OCTOBER 18, 2017 This remains the most outrageous claim of the pro-legalization movement. It is not only dangerously misleading, it is a slap in the face to the families who have lost children, spouses and parents. Everyone admits that people are dying in traffic crashes because of stoned drivers, and that some people have died in butane hash oil explosions, but too many people are turning a blind eye to the other deaths caused by what can only be called an overdose.

Tachycardia – a racing heart – is a common, well-known side effect of using marijuana. So is increased blood pressure. A growing body of evidence, here and in other countries, is revealing that marijuana has caused previously overlooked deaths through heart attack and stroke. In Colorado last fall, an 11-month-old infant brought to the ER after being exposed to marijuana died from an inflamed heart muscle (myocarditis) caused by the exposure…Emergency rooms in Colorado reported a 44 percent increase in marijuana-related visits between 2012 and 2014. Many of these were cases of acute psychosis, particularly in young men, who had to be restrained to keep from harming themselves or others. For more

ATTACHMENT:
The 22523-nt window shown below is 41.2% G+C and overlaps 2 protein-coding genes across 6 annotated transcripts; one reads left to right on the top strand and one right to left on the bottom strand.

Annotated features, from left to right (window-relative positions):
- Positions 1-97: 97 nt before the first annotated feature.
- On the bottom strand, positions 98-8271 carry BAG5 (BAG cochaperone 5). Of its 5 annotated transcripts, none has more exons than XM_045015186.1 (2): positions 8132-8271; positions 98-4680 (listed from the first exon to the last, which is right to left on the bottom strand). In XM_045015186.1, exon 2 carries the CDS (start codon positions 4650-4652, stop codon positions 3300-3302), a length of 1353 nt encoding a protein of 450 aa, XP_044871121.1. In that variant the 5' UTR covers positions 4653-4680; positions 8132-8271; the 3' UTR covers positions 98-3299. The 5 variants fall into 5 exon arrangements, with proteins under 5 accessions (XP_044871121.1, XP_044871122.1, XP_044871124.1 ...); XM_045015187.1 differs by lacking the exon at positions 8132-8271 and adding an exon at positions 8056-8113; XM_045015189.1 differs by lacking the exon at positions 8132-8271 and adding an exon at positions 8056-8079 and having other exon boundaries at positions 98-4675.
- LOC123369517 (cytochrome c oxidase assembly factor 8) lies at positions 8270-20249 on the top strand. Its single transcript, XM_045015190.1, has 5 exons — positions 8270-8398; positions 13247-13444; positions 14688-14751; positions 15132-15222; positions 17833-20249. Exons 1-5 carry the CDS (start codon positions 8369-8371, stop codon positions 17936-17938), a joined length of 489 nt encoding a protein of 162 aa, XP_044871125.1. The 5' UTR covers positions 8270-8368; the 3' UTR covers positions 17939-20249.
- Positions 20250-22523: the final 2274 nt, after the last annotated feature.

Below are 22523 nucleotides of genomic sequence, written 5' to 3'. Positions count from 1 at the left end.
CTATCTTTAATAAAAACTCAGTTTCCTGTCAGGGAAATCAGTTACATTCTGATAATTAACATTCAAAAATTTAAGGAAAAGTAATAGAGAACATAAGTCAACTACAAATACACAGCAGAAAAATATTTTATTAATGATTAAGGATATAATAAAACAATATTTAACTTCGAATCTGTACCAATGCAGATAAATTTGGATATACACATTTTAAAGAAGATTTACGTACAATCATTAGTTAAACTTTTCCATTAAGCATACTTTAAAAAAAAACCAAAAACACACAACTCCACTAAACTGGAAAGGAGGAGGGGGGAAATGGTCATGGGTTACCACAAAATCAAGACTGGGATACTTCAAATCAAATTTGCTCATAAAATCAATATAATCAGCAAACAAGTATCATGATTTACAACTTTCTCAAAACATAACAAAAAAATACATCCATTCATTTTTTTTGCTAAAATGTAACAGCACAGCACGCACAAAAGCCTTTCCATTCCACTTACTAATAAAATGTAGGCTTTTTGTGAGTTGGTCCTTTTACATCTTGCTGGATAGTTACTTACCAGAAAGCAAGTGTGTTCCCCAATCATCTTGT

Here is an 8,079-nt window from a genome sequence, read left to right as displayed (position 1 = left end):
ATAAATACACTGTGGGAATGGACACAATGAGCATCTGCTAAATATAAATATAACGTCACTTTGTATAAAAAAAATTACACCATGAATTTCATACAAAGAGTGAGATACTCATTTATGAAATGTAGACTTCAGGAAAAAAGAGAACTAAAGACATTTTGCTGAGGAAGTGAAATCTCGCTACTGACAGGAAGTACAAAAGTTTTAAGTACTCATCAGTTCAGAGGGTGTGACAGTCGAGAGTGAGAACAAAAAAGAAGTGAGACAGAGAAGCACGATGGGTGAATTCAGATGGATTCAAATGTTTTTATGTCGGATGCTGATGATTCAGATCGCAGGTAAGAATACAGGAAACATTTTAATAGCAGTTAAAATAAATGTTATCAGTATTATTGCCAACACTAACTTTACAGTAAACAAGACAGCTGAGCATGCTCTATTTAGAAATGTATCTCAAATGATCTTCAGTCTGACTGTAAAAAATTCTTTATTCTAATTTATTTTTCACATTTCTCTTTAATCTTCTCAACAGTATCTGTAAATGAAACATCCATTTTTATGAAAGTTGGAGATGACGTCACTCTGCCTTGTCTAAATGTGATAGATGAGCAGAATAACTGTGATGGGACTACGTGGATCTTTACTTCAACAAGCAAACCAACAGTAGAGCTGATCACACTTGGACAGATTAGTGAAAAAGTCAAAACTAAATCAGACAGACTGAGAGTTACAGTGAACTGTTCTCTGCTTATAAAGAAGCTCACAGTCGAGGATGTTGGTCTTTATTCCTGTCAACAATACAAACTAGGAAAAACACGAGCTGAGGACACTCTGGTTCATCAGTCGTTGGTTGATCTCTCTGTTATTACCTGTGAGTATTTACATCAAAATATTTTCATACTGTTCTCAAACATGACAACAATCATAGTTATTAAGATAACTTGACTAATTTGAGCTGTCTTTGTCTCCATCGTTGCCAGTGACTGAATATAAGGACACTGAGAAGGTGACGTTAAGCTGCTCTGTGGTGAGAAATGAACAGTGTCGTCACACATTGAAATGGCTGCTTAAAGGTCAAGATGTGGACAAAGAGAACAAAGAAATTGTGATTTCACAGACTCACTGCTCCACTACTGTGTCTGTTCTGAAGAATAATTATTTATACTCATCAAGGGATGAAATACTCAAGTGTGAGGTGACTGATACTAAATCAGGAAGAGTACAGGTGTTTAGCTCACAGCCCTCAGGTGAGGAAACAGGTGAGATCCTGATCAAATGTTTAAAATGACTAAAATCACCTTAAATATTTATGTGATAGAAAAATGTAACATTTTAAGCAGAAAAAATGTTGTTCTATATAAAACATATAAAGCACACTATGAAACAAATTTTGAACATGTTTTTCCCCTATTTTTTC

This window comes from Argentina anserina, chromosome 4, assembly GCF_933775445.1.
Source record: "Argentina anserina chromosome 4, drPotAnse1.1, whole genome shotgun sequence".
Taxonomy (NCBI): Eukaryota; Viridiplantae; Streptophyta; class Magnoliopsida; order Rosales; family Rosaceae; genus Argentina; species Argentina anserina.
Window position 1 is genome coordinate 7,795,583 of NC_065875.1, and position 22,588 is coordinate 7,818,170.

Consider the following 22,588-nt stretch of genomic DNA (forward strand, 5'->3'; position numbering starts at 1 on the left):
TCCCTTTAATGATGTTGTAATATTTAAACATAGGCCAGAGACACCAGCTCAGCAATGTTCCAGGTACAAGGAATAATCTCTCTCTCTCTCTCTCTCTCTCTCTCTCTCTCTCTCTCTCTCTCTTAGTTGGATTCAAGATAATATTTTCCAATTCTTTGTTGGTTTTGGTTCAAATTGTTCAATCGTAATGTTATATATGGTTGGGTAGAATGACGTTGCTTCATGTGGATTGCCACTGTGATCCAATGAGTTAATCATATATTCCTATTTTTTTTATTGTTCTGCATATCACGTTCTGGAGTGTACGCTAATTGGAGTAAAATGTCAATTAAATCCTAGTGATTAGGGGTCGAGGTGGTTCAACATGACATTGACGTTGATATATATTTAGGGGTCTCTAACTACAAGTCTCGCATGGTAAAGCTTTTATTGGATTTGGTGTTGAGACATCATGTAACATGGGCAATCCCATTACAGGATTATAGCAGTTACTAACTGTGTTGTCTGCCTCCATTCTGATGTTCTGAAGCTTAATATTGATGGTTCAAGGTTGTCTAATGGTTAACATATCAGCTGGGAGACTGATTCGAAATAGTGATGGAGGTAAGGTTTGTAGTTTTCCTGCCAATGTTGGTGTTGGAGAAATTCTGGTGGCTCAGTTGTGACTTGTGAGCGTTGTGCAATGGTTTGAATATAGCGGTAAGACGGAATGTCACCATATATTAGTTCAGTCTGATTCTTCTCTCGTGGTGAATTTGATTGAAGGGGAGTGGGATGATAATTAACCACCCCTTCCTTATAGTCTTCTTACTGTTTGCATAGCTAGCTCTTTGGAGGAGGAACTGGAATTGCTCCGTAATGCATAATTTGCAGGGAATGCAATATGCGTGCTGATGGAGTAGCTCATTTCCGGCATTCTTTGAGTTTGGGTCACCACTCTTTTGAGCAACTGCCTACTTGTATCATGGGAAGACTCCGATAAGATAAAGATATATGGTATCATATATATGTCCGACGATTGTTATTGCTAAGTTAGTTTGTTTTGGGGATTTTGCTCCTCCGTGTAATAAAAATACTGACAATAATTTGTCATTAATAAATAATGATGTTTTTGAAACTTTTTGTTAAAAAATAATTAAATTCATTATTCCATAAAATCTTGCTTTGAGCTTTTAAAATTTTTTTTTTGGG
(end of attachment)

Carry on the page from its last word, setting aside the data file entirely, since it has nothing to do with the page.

Also WEED – Town & Citizen Destroyer

Also There Goes The ‘Myth’ That Nobody Dies From Just Using Cannabis


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UK: Drug Drivers Escalation Grows

10,000 drug drivers are banned from Britain’s roads in less than three years including teenagers as young as 15

  • Twenty-three pensioners have also been disqualified after failing drug tests
  • The eldest caught person to be caught by police was a 76-year-old man
  • News comes after drug driver Christopher Blackhouse was released from jail
  • He was released after serving just 12 months following the death of his friend

By Rebecca Camber Crime Correspondent For The Daily Mail PUBLISHED: 14 October 2017 | Yet another impact of drug liberalisation/normalisation


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USA: Trump must clamp down on marijuana or America is doomed